Exercise. Your feet have muscles that are not allowed to work properly when you wear certain shoes and boots. This is not going to be fun or comfortable at first, but I was better in about nine months. After two years, my feet are just fine. Do this every day.

  • I walked forward and backward in bare feet eight steps on the outsides, insides, heels, and platforms (ball of the foot and toes) of my feet. At first, the heels might be the most painful so I wore athletic shoes or went outside and walked in the grass. Eventually, I was able to do all of my walking on our hard floors in the house without any pain whatsoever.
  • “Make fists with your toes.” Lay a towel flat on a smooth floor and, while leaving your heel on the floor, pull the towel toward you with your toes and arch.

Shoes. When not on duty, start wearing shoes that provide protection from the surface on which you are walking, but that can bend and move and allow your feet to work properly. I fell for the notion of having shoes that must have steel plates in the soles to give you the best support or the supper soft squishy soles that help you roll your foot forward. Please don’t waste your money, the support comes from your bones, tendons, muscles, and fascia in your feet, up your legs, and into your pelvis.

I don’t wear flip-flops. If you want a sandal, wear one that has a strap around the back of the heel.

You are on a relatively short journey that I pray will reduce and eventually eliminate your pain. I hope this helps you.

NJROTC Cadets and Commands

DrillMaster Ask DrillMaster, Commentary, JROTC 2 Comments

In my years of judging military drill competitions, I have encountered a peculiar situation with just about every Navy JROTC team. The team commander (platoon, squad, or color guard) calls the commands without the first letter of each word. Here is an example:

“‘Orward, ‘ARCH!”

I thought it might be one of those situations where one JROTC team does something different and others want to do it too because different is somehow “cool”. That’s not the case at all. Apparently Headquarters NJROTC teaches this technique as part of the summer leadership school curriculum (please correct me if I am wrong!). If this is the case, we have a big problem.

The issue with this is twofold: 1) The US Navy follows Marine Corps Order 5060.20 for drill and ceremonies and the command voice is addressed in this Order. NJROTC must take the information in the MCO and apply it uniformly across the command. 2) The sound of these commands is like listening to a monotone sea lion. It’s an abrupt, bark-like sound, devoid of the proper qualities.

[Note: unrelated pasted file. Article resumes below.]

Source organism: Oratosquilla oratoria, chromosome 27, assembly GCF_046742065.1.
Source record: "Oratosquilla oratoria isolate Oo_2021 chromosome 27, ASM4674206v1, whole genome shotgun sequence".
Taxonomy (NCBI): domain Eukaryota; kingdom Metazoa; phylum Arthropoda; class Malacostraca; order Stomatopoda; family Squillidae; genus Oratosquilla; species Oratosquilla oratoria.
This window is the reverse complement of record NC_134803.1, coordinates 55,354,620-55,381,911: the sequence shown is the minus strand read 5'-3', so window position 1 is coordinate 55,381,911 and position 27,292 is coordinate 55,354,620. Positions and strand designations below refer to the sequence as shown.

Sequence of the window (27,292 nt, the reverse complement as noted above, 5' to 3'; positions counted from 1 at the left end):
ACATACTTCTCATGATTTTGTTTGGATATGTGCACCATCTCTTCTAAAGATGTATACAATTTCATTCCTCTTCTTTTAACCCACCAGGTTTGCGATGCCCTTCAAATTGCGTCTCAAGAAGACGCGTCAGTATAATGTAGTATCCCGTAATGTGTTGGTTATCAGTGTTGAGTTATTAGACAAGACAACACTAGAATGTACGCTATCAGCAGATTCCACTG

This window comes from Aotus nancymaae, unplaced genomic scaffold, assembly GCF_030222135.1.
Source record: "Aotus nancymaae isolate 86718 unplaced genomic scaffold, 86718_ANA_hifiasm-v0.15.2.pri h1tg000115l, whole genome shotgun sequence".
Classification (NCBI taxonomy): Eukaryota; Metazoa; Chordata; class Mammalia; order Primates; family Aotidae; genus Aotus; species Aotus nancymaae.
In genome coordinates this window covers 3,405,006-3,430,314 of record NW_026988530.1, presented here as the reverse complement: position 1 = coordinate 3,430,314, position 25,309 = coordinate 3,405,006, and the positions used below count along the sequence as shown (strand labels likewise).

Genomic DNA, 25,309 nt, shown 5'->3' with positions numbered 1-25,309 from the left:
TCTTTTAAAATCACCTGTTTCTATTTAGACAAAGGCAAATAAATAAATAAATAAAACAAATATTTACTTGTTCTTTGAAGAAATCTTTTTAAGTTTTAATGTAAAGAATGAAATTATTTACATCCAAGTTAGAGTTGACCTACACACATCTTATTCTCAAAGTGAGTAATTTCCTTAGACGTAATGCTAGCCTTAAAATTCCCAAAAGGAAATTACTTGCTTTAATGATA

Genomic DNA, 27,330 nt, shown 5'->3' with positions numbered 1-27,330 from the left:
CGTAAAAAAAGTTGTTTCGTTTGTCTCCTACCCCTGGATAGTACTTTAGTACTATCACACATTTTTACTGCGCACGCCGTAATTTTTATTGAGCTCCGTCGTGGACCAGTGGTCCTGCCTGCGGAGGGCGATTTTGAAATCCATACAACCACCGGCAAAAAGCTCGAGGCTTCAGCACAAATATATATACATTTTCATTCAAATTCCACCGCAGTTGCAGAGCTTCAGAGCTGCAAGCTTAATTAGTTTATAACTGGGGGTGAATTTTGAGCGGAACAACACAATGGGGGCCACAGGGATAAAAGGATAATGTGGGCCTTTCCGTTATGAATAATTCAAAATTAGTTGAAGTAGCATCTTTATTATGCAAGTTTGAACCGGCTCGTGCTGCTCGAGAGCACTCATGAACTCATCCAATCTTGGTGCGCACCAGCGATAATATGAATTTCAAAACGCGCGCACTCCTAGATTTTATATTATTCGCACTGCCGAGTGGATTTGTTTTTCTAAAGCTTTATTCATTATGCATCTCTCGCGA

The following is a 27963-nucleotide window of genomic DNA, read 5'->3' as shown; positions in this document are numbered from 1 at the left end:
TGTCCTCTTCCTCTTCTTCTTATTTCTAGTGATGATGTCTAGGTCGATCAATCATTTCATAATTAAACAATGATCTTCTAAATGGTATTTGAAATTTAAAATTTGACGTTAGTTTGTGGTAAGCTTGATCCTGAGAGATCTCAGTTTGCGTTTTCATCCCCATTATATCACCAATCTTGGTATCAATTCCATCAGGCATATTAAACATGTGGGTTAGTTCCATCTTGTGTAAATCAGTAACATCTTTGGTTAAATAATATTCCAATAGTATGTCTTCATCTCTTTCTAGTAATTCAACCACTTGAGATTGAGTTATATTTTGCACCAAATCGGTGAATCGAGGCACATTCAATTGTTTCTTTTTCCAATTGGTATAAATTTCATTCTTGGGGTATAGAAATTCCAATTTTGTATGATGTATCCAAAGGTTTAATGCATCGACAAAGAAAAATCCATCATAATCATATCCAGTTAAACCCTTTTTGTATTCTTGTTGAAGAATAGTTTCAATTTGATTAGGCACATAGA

The following voice characteristics are completely ignored when using the monotone-no-first-letter NJROTC technique (text in bold below is my emphasis).

MCO 5060.20 Says

f. A command must be given loud enough to be heard by all members of a unit.
(1) Good posture, proper breathing, and the correct use of throat and mouth muscles help develop a commander’s voice.
(2) Projecting the voice enables one to be heard at maximum range without undue strain. To project a command, commanders must focus their voices on the most distant individuals. Good exercises for voice projection are:
(a) Yawning to get the feel of the open mouth and throat.
(b) Counting and saying the vowel sounds “oh” and “ah” in a full, firm voice.
(c) Giving commands at a uniform cadence, prolonging each syllable.
(d) When practicing, stand erect, breathe properly, keep the mouth open wide, and relax the throat.
(3) The diaphragm is the most important muscle in breathing. It is the large horizontal muscle that separates the chest from the abdomen. It automatically controls normal breathing, but must be developed to give commands properly. Deep breathing exercises are one good method of developing the diaphragm. Another is to take a deep breath, hold it, open the mouth, relax the throat muscles, and snap out a series of fast “hats” or “huts.” Expelling short puffs of air from the lungs should make these sounds. If properly done, you can feel the stomach muscles tighten as the sounds are made.
(4) The throat, mouth, and nose act as amplifiers. They give fullness to and help project the voice. In giving commands, the throat should be relaxed. The lower jaw and lips should be loose. The mouth should be open wide and the vowel sounds (a, e, i, o, u) should be prolonged. Consonants (letters other than vowels) and word endings should be curt and sharply cut off.